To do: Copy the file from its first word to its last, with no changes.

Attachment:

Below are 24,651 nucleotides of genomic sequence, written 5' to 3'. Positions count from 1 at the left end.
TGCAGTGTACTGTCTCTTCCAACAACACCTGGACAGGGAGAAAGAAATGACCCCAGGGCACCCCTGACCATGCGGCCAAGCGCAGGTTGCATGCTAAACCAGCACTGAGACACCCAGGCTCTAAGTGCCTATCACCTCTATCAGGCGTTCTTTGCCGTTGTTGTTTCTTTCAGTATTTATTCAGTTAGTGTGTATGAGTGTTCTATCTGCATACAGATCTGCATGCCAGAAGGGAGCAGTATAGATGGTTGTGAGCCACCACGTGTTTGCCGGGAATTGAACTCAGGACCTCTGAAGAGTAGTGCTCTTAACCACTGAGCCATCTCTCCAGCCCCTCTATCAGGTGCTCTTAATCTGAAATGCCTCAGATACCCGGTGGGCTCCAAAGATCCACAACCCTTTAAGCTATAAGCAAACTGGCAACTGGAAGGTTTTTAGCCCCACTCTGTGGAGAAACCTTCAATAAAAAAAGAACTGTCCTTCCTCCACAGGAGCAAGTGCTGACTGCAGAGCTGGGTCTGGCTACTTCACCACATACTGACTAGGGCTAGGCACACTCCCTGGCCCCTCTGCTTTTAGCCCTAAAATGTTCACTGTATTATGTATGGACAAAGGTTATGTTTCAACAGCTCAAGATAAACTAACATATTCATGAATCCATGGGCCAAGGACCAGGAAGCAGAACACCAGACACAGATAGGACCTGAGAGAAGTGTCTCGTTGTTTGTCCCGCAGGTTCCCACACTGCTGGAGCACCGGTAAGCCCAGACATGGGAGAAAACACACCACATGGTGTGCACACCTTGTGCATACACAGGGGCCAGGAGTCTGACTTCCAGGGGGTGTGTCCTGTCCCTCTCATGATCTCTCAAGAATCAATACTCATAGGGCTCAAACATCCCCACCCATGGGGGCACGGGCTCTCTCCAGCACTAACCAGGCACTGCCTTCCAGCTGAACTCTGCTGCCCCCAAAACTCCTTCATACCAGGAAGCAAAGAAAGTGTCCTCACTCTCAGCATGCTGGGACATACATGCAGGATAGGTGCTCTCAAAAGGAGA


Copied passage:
Below are 24,651 nucleotides of genomic sequence, written 5' to 3'. Positions count from 1 at the left end.
TGCAGTGTACTGTCTCTTCCAACAACACCTGGACAGGGAGAAAGAAATGACCCCAGGGCACCCCTGACCATGCGGCCAAGCGCAGGTTGCATGCTAAACCAGCACTGAGACACCCAGGCTCTAAGTGCCTATCACCTCTATCAGGCGTTCTTTGCCGTTGTTGTTTCTTTCAGTATTTATTCAGTTAGTGTGTATGAGTGTTCTATCTGCATACAGATCTGCATGCCAGAAGGGAGCAGTATAGATGGTTGTGAGCCACCACGTGTTTGCCGGGAATTGAACTCAGGACCTCTGAAGAGTAGTGCTCTTAACCACTGAGCCATCTCTCCAGCCCCTCTATCAGGTGCTCTTAATCTGAAATGCCTCAGATACCCGGTGGGCTCCAAAGATCCACAACCCTTTAAGCTATAAGCAAACTGGCAACTGGAAGGTTTTTAGCCCCACTCTGTGGAGAAACCTTCAATAAAAAAAGAACTGTCCTTCCTCCACAGGAGCAAGTGCTGACTGCAGAGCTGGGTCTGGCTACTTCACCACATACTGACTAGGGCTAGGCACACTCCCTGGCCCCTCTGCTTTTAGCCCTAAAATGTTCACTGTATTATGTATGGACAAAGGTTATGTTTCAACAGCTCAAGATAAACTAACATATTCATGAATCCATGGGCCAAGGACCAGGAAGCAGAACACCAGACACAGATAGGACCTGAGAGAAGTGTCTCGTTGTTTGTCCCGCAGGTTCCCACACTGCTGGAGCACCGGTAAGCCCAGACATGGGAGAAAACACACCACATGGTGTGCACACCTTGTGCATACACAGGGGCCAGGAGTCTGACTTCCAGGGGGTGTGTCCTGTCCCTCTCATGATCTCTCAAGAATCAATACTCATAGGGCTCAAACATCCCCACCCATGGGGGCACGGGCTCTCTCCAGCACTAACCAGGCACTGCCTTCCAGCTGAACTCTGCTGCCCCCAAAACTCCTTCATACCAGGAAGCAAAGAAAGTGTCCTCACTCTCAGCATGCTGGGACATACATGCAGGATAGGTGCTCTCAAAAGGAGA